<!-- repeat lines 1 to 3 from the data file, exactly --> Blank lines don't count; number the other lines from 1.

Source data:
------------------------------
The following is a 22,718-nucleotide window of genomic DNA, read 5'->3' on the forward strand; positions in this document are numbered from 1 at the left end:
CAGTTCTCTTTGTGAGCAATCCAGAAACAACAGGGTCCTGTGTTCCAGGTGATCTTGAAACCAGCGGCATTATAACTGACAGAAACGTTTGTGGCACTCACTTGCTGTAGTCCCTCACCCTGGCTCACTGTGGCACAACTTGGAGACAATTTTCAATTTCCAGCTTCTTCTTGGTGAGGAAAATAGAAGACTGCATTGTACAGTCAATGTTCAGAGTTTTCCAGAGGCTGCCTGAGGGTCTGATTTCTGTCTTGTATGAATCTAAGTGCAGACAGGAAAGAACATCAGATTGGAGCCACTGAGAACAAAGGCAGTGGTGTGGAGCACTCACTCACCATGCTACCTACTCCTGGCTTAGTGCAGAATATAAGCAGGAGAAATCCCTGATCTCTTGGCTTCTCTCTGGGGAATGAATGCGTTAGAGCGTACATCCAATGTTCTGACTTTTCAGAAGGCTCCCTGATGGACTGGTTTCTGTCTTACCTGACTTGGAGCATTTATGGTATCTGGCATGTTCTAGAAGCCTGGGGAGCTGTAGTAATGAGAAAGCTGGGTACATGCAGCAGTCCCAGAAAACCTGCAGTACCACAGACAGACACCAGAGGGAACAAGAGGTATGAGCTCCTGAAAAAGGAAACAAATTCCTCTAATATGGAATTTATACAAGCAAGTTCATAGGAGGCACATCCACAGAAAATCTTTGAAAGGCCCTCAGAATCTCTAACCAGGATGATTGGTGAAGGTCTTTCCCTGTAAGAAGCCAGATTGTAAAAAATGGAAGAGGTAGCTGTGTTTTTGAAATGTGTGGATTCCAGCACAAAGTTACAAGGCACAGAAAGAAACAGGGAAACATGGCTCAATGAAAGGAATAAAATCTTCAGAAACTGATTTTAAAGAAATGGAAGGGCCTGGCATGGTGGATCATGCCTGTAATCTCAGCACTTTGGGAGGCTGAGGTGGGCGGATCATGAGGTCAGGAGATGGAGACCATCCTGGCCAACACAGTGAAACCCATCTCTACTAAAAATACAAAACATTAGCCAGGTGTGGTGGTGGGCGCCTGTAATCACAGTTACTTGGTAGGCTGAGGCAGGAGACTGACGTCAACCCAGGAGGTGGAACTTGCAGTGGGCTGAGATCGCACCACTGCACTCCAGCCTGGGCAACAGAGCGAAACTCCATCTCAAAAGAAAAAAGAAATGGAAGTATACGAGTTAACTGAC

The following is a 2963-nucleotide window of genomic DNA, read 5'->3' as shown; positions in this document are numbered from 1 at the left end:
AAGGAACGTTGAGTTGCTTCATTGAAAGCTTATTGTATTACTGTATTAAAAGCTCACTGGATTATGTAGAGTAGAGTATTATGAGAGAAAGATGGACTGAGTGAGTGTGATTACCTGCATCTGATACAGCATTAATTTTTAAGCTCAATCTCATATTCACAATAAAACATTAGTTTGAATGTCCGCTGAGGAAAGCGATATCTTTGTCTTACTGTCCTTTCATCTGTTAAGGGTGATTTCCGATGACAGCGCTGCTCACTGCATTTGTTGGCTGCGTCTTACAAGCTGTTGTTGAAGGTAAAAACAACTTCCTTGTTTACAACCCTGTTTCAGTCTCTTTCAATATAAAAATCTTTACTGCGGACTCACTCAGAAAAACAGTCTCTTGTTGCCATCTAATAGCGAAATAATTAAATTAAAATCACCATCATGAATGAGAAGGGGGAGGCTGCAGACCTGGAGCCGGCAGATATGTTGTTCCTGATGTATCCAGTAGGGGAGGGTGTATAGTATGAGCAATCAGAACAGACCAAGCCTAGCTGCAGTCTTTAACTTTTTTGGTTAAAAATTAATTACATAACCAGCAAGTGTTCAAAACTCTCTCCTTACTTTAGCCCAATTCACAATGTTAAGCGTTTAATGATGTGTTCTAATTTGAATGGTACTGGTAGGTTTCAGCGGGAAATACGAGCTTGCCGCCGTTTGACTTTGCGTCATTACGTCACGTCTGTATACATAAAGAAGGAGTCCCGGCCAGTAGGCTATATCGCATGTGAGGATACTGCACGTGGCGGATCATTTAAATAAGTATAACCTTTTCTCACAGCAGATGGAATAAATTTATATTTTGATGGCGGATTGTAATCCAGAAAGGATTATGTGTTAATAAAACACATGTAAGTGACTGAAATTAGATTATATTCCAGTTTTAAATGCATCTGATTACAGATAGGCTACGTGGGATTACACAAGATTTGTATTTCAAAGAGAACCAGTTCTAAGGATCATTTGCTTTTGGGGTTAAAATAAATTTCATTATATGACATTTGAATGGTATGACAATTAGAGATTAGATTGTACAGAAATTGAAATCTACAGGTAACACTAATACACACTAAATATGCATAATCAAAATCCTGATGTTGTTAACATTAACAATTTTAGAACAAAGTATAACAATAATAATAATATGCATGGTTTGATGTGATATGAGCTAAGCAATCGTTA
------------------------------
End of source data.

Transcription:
The following is a 22,718-nucleotide window of genomic DNA, read 5'->3' on the forward strand; positions in this document are numbered from 1 at the left end:
CAGTTCTCTTTGTGAGCAATCCAGAAACAACAGGGTCCTGTGTTCCAGGTGATCTTGAAACCAGCGGCATTATAACTGACAGAAACGTTTGTGGCACTCACTTGCTGTAGTCCCTCACCCTGGCTCACTGTGGCACAACTTGGAGACAATTTTCAATTTCCAGCTTCTTCTTGGTGAGGAAAATAGAAGACTGCATTGTACAGTCAATGTTCAGAGTTTTCCAGAGGCTGCCTGAGGGTCTGATTTCTGTCTTGTATGAATCTAAGTGCAGACAGGAAAGAACATCAGATTGGAGCCACTGAGAACAAAGGCAGTGGTGTGGAGCACTCACTCACCATGCTACCTACTCCTGGCTTAGTGCAGAATATAAGCAGGAGAAATCCCTGATCTCTTGGCTTCTCTCTGGGGAATGAATGCGTTAGAGCGTACATCCAATGTTCTGACTTTTCAGAAGGCTCCCTGATGGACTGGTTTCTGTCTTACCTGACTTGGAGCATTTATGGTATCTGGCATGTTCTAGAAGCCTGGGGAGCTGTAGTAATGAGAAAGCTGGGTACATGCAGCAGTCCCAGAAAACCTGCAGTACCACAGACAGACACCAGAGGGAACAAGAGGTATGAGCTCCTGAAAAAGGAAACAAATTCCTCTAATATGGAATTTATACAAGCAAGTTCATAGGAGGCACATCCACAGAAAATCTTTGAAAGGCCCTCAGAATCTCTAACCAGGATGATTGGTGAAGGTCTTTCCCTGTAAGAAGCCAGATTGTAAAAAATGGAAGAGGTAGCTGTGTTTTTGAAATGTGTGGATTCCAGCACAAAGTTACAAGGCACAGAAAGAAACAGGGAAACATGGCTCAATGAAAGGAATAAAATCTTCAGAAACTGATTTTAAAGAAATGGAAGGGCCTGGCATGGTGGATCATGCCTGTAATCTCAGCACTTTGGGAGGCTGAGGTGGGCGGATCATGAGGTCAGGAGATGGAGACCATCCTGGCCAACACAGTGAAACCCATCTCTACTAAAAATACAAAACATTAGCCAGGTGTGGTGGTGGGCGCCTGTAATCACAGTTACTTGGTAGGCTGAGGCAGGAGACTGACGTCAACCCAGGAGGTGGAACTTGCAGTGGGCTGAGATCGCACCACTGCACTCCAGCCTGGGCAACAGAGCGAAACTCCATCTCAAAAGAAAAAAGAAATGGAAGTATACGAGTTAACTGAC

The following is a 2963-nucleotide window of genomic DNA, read 5'->3' as shown; positions in this document are numbered from 1 at the left end: